Conditional Statements in C#

A statement that can be executed based on a condition is known as a “Conditional Statement”. The statement is often a block of code.

The following are the 2 types:

  1. Conditional Branching
  2. Conditional Looping

Conditional Branching

This statement allows you to branch your code depending on whether or not a certain condition is met.

In C# are the following 2 conditional branching statements:

  1. IF statement
  2. Switch statement

IF Statement

The if statement allows you to test whether or not a specific condition is met.

Syntax

If(<Condition>)  
<statements>;  
Else if(<Condition>)  
<statements>;  
---------------------  
-----------------------  
Else  
<statements>;  

Example

W.A.P to find the greatest number using an if statement:

using System;  
class ifdemo  
{  
  public static void Main()  
  {  
  int a,b;  
  Console.WriteLine("enter 2 no ");  
   a=Int.Parse (Console.ReadLine());  
  b=Int.Parse(Console.ReadLine());  
  if(a>b)  
     {  
       Console.WriteLine("a is greather");  
      }  
  else If(a< b)  
      {  
      Console.WriteLine("b is greather");  
      }  
  else   
     {  
    Console.WriteLine("both are Equals");  
     }  
Console.ReadLine();  
}

Switch Statement

The switch statement compares two logical expressions.

Syntax

Switch(<Expression>)  
{  
Case <Value> :  
<stmts>  
Break;  
-----------------------  
-------------------------  
------------------------  
Default :  
<stmts>  
Break;  

Note: In the case of the C# Language, using a break after every case block is mandatory, even for the default.

Example

W.A.P to choose a color using a switch case.

using System;  
using System.Collections.Generic;  
using System.Linq;  
using System.Text;  
using System.Threading.Tasks;  
  
namespace ConditionalStatementDemo  
{  
    class Switchdemo  
    {  
        int ch;  
        public void getdata()  
        {  
            Console.WriteLine("choose the following color");  
            ch = int.Parse(Console.ReadLine());  
            switch (ch)  
            {  
                case 1:  
                    Console.WriteLine("you choose Red");  
                    break;  
                case 2 :  
                     Console.WriteLine("you choose Green");  
                    break;  
                case 3:  
                    Console.WriteLine("you choose Pink");  
                    break;  
                default:  
                    Console.WriteLine("you cant choose correct color");  
                    break;
            }  
        }  
        public static void Main()  
        {  
            Switchdemo obj = new Switchdemo();  
            obj.getdata();  
            Console.ReadLine();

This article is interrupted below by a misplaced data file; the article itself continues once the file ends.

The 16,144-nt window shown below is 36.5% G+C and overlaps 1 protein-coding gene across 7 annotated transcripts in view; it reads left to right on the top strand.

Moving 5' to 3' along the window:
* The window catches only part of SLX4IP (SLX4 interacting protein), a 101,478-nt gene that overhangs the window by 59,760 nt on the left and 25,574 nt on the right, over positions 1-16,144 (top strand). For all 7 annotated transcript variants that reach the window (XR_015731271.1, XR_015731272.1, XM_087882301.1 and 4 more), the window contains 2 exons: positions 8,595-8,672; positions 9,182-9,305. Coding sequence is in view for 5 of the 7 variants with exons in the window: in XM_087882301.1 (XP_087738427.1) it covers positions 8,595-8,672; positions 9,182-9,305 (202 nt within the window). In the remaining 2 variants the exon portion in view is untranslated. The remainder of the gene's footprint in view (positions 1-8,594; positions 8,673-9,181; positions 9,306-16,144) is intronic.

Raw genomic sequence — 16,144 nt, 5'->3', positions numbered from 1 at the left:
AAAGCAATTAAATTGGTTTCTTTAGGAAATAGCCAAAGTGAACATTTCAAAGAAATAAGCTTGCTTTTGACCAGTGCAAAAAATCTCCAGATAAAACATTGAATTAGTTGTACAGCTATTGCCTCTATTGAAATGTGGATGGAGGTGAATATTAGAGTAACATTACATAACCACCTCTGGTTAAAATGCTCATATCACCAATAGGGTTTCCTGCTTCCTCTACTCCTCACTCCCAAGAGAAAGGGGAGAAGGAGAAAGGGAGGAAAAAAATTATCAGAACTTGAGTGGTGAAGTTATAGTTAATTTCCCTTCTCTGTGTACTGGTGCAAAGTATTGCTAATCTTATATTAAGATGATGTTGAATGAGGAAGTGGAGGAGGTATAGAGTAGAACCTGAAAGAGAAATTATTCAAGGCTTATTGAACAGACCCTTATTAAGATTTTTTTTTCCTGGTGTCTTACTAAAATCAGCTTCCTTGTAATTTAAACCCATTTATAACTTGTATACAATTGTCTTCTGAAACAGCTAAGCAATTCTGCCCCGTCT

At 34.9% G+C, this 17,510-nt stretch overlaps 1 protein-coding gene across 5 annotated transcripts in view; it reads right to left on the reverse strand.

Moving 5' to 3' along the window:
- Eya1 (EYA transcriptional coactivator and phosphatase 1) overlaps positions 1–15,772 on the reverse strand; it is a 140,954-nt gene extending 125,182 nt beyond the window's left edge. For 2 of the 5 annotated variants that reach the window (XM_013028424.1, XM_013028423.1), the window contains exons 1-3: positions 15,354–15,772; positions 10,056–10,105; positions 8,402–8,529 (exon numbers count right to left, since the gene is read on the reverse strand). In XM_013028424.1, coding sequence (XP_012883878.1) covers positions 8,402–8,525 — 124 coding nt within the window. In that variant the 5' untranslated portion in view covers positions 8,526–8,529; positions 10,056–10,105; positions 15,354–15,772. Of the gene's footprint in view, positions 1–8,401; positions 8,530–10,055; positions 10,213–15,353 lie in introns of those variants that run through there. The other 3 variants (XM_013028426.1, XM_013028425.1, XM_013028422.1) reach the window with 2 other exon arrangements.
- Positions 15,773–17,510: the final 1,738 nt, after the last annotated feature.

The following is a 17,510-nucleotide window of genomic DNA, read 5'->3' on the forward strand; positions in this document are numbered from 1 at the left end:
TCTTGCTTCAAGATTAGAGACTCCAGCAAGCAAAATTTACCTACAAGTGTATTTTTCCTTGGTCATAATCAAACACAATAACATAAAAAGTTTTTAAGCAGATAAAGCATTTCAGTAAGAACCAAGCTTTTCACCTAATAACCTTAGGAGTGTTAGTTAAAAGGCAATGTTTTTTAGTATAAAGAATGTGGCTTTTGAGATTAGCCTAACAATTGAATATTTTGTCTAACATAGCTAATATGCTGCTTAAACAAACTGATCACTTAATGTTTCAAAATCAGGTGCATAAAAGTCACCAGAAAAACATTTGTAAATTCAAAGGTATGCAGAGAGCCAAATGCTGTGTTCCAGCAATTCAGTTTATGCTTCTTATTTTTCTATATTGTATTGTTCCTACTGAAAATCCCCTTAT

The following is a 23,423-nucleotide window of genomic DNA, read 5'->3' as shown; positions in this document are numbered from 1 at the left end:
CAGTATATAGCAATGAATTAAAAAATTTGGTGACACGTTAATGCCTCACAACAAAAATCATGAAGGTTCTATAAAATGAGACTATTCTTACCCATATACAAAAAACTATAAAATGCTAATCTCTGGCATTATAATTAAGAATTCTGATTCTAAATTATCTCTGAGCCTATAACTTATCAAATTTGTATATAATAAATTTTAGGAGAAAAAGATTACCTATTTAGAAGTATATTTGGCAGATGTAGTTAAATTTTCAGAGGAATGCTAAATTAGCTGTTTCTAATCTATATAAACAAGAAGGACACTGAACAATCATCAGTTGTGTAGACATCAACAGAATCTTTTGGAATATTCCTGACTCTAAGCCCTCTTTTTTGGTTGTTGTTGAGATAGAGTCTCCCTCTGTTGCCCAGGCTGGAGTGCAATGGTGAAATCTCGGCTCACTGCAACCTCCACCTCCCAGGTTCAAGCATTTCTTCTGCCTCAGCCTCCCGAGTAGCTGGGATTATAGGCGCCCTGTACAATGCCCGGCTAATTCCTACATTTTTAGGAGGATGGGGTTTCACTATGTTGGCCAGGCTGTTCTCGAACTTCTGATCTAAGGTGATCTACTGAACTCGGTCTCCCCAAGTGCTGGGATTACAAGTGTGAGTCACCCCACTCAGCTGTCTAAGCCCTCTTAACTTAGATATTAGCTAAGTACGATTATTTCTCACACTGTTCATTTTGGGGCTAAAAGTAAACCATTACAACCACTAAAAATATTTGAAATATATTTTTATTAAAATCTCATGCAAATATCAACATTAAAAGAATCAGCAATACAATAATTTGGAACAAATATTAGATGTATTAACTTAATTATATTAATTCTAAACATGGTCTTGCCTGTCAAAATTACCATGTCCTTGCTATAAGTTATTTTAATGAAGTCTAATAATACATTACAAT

}  
    }  
}

Conditional Loops

C# provides 4 loops that allow you to execute a block of code repeatedly until a certain condition is met; they are:

  • For Loop
  • While loop
  • Do ... While Loop
  • Foreach Loop

Each and every loop requires the following 3 things in common.

  1. Initialization: that sets a starting point of the loop
  2. Condition: that sets an ending point of the loop
  3. Iteration: that provides each level, either in the forward or backward direction

For Loop

Syntax

For(initializar;Conition;iterator)  
{  
< statement >  
}  

Example

using System;  
using System.Collections.Generic;  
using System.Linq;  
using System.Text;  
using System.Threading.Tasks;  
  
namespace ConditionalStatementDemo  
{  
    class ForLoop  
    {  
         
        public void getdata()  
        {  
              
            for (int i = 0; i <= 50; i++)  
            {  
                Console.WriteLine(i);  
            }  
        }  
        public static void Main()  
        {  
            ForLoop f = new ForLoop();  
            f.getdata();  
            Console.ReadLine();  
        }  
    }  
} 

While Loop

Syntax

While(Condition)  
{  
< statement >  
}

Example

using System;  
using System.Collections.Generic;  
using System.Linq;  
using System.Text;  
using System.Threading.Tasks;  
  
namespace ConditionalStatementDemo  
{  
    class WhileDemo  
    {  
        int x;  
        public void whiledemo()  
        {  
            while (x <= 50)  
            {  
                Console.WriteLine(x);  
                x++;  
            }  
        }  
        public static void Main()  
        {  
            WhileDemo obj = new WhileDemo();  
            obj.whiledemo();  
            Console.ReadLine();  
        }  
    }  
}

Do ... While Loop

Syntax

Do  
{  
< statement >  
}  
While(Condition)  

Example 

using System;  
using System.Collections.Generic;  
using System.Linq;  
using System.Text;  
using System.Threading.Tasks;  
  
namespace ConditionalStatementDemo  
{  
    class DoWhileDemo  
    {  
        int x;  
        public void does()  
        {  
            do  
            {  
                Console.WriteLine(x);  
                x++;  
            }  
            while (x <= 50);  
        }
        public static void Main()  
        {  
            DoWhileDemo obj = new DoWhileDemo();  
            obj.does();  
            Console.ReadLine();  
        }  
    }  
}

In the case of a for and a while loop from the first execution there will be condition verification.

But in the case of a do .. while, the condition is verified only after the first execution, so a minimum number of executions occur. In the case of for and while the minimum number of executions will be zero whereas it is 1 in the case of a do-while loop.

Foreach Loop

It is specially designed for accessing the values of an array and collection.

Syntax

Foreach(type var in coll/Arr)  
{  
< statement >;  
}  

Your feedback and suggestion are always welcome by me.